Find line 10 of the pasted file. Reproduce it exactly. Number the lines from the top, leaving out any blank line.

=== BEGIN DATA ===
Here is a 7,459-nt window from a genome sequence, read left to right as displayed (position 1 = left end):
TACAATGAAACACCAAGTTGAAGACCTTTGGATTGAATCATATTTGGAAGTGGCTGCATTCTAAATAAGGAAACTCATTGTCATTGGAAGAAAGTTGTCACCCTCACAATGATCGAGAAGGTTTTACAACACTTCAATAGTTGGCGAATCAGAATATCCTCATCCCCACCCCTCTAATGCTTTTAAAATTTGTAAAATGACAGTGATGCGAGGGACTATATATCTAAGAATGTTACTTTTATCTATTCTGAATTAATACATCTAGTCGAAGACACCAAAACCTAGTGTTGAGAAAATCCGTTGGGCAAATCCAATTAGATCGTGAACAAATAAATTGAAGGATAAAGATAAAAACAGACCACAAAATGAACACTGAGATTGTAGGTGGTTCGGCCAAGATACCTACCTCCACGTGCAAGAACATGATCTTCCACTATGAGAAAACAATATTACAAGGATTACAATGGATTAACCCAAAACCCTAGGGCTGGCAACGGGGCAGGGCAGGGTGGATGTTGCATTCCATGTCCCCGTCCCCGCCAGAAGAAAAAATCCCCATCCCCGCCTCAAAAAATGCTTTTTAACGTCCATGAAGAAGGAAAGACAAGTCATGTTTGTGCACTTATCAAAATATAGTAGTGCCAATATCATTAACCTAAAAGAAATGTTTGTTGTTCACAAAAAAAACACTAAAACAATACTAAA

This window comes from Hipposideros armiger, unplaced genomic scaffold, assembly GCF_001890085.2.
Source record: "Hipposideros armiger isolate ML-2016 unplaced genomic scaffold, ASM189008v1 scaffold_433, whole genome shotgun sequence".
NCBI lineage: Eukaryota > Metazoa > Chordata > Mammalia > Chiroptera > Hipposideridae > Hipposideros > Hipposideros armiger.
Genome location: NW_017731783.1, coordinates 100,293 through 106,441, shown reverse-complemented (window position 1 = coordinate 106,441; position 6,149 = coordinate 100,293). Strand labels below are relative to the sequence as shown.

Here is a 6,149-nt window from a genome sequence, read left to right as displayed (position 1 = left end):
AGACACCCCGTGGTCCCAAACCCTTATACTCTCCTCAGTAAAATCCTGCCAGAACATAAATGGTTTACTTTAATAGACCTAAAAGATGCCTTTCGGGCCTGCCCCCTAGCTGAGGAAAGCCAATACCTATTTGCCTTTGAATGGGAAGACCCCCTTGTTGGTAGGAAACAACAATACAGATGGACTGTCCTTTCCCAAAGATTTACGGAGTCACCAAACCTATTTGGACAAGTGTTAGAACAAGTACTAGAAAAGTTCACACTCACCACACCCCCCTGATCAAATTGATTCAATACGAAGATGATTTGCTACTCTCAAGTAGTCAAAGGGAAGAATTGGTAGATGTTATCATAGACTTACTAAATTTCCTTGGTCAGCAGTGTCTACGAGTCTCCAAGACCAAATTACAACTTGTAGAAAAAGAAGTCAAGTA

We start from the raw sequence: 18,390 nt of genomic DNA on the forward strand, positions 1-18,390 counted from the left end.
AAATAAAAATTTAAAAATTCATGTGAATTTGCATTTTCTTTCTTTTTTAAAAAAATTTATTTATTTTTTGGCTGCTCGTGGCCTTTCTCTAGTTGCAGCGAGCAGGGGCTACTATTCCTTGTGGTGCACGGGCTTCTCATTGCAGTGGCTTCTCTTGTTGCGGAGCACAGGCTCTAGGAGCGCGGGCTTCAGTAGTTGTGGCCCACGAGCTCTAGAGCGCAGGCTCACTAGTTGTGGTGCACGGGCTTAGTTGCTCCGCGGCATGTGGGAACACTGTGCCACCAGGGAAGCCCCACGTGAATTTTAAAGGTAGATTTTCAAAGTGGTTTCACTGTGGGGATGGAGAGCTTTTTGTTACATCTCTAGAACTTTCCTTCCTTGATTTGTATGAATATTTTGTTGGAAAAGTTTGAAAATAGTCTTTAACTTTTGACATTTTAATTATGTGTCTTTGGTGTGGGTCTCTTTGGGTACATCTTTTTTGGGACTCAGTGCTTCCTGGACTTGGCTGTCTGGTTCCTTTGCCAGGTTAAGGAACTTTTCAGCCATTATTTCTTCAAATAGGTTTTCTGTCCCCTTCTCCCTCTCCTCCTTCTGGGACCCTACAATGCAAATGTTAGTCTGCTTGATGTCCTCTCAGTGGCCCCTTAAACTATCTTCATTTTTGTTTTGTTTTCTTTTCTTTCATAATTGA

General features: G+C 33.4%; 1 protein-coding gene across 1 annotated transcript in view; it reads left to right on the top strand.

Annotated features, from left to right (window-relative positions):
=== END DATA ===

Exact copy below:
AAATAAAAATTTAAAAATTCATGTGAATTTGCATTTTCTTTCTTTTTTAAAAAAATTTATTTATTTTTTGGCTGCTCGTGGCCTTTCTCTAGTTGCAGCGAGCAGGGGCTACTATTCCTTGTGGTGCACGGGCTTCTCATTGCAGTGGCTTCTCTTGTTGCGGAGCACAGGCTCTAGGAGCGCGGGCTTCAGTAGTTGTGGCCCACGAGCTCTAGAGCGCAGGCTCACTAGTTGTGGTGCACGGGCTTAGTTGCTCCGCGGCATGTGGGAACACTGTGCCACCAGGGAAGCCCCACGTGAATTTTAAAGGTAGATTTTCAAAGTGGTTTCACTGTGGGGATGGAGAGCTTTTTGTTACATCTCTAGAACTTTCCTTCCTTGATTTGTATGAATATTTTGTTGGAAAAGTTTGAAAATAGTCTTTAACTTTTGACATTTTAATTATGTGTCTTTGGTGTGGGTCTCTTTGGGTACATCTTTTTTGGGACTCAGTGCTTCCTGGACTTGGCTGTCTGGTTCCTTTGCCAGGTTAAGGAACTTTTCAGCCATTATTTCTTCAAATAGGTTTTCTGTCCCCTTCTCCCTCTCCTCCTTCTGGGACCCTACAATGCAAATGTTAGTCTGCTTGATGTCCTCTCAGTGGCCCCTTAAACTATCTTCATTTTTGTTTTGTTTTCTTTTCTTTCATAATTGA